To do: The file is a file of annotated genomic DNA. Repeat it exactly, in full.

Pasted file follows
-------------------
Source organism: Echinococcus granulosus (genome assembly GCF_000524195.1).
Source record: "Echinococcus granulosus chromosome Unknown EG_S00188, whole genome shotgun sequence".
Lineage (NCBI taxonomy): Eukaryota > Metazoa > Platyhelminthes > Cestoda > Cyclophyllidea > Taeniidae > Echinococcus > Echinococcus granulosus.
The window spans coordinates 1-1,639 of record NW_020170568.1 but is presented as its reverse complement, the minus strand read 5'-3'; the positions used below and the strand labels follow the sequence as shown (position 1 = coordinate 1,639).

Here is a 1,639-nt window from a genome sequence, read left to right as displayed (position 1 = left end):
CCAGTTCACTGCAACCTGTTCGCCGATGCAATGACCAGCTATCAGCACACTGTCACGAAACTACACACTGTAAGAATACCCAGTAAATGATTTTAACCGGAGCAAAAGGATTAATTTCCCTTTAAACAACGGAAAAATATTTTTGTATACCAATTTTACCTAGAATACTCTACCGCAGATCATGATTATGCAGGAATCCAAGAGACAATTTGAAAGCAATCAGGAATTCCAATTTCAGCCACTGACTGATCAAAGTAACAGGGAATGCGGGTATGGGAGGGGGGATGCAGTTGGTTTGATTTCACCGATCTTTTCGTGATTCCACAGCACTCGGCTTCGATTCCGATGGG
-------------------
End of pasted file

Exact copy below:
Source organism: Echinococcus granulosus (genome assembly GCF_000524195.1).
Source record: "Echinococcus granulosus chromosome Unknown EG_S00188, whole genome shotgun sequence".
Lineage (NCBI taxonomy): Eukaryota > Metazoa > Platyhelminthes > Cestoda > Cyclophyllidea > Taeniidae > Echinococcus > Echinococcus granulosus.
The window spans coordinates 1-1,639 of record NW_020170568.1 but is presented as its reverse complement, the minus strand read 5'-3'; the positions used below and the strand labels follow the sequence as shown (position 1 = coordinate 1,639).

Here is a 1,639-nt window from a genome sequence, read left to right as displayed (position 1 = left end):
CCAGTTCACTGCAACCTGTTCGCCGATGCAATGACCAGCTATCAGCACACTGTCACGAAACTACACACTGTAAGAATACCCAGTAAATGATTTTAACCGGAGCAAAAGGATTAATTTCCCTTTAAACAACGGAAAAATATTTTTGTATACCAATTTTACCTAGAATACTCTACCGCAGATCATGATTATGCAGGAATCCAAGAGACAATTTGAAAGCAATCAGGAATTCCAATTTCAGCCACTGACTGATCAAAGTAACAGGGAATGCGGGTATGGGAGGGGGGATGCAGTTGGTTTGATTTCACCGATCTTTTCGTGATTCCACAGCACTCGGCTTCGATTCCGATGGG